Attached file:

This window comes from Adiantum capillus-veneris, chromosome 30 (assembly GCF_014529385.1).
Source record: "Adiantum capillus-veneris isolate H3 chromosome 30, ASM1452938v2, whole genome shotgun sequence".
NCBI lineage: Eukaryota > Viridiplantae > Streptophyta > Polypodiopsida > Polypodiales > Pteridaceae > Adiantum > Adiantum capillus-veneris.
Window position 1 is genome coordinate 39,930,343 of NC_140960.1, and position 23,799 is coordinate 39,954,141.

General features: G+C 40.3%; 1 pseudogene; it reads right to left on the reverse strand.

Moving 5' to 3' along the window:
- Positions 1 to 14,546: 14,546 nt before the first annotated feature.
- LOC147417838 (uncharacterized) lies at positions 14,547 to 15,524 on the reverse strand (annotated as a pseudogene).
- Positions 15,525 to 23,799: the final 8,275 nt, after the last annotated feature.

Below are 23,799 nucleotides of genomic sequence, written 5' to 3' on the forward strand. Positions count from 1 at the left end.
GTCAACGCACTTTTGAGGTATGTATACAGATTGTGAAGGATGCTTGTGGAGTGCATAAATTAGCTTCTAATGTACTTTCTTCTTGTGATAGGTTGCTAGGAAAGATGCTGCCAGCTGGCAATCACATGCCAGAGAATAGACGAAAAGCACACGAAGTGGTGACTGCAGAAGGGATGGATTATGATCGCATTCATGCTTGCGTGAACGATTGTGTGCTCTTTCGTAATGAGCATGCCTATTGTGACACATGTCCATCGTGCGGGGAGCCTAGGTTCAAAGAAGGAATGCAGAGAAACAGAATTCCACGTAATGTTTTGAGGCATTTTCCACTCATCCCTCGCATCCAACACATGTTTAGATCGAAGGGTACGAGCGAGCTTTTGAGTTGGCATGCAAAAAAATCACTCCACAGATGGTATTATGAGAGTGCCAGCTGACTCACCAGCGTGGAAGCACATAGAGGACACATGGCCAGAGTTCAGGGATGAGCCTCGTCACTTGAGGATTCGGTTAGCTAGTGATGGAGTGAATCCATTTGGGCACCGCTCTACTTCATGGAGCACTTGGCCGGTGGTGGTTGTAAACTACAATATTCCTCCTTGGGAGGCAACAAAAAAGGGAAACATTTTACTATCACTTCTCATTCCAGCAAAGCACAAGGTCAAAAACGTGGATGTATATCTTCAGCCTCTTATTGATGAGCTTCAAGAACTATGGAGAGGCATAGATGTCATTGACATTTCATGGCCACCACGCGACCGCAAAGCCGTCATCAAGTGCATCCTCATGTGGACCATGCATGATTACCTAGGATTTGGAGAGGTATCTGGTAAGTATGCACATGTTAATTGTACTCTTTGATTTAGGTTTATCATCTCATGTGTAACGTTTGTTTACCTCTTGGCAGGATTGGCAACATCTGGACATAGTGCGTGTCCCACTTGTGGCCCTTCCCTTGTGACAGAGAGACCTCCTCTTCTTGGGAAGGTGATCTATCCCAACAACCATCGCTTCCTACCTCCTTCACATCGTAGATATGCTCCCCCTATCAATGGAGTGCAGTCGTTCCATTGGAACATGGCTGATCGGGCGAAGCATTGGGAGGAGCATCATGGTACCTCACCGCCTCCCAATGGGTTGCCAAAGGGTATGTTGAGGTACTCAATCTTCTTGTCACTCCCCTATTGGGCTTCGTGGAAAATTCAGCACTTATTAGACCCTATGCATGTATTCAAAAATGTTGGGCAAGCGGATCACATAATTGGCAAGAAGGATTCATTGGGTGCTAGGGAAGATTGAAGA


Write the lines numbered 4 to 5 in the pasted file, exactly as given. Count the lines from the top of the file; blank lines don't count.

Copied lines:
Window position 1 is genome coordinate 39,930,343 of NC_140960.1, and position 23,799 is coordinate 39,954,141.

General features: G+C 40.3%; 1 pseudogene; it reads right to left on the reverse strand.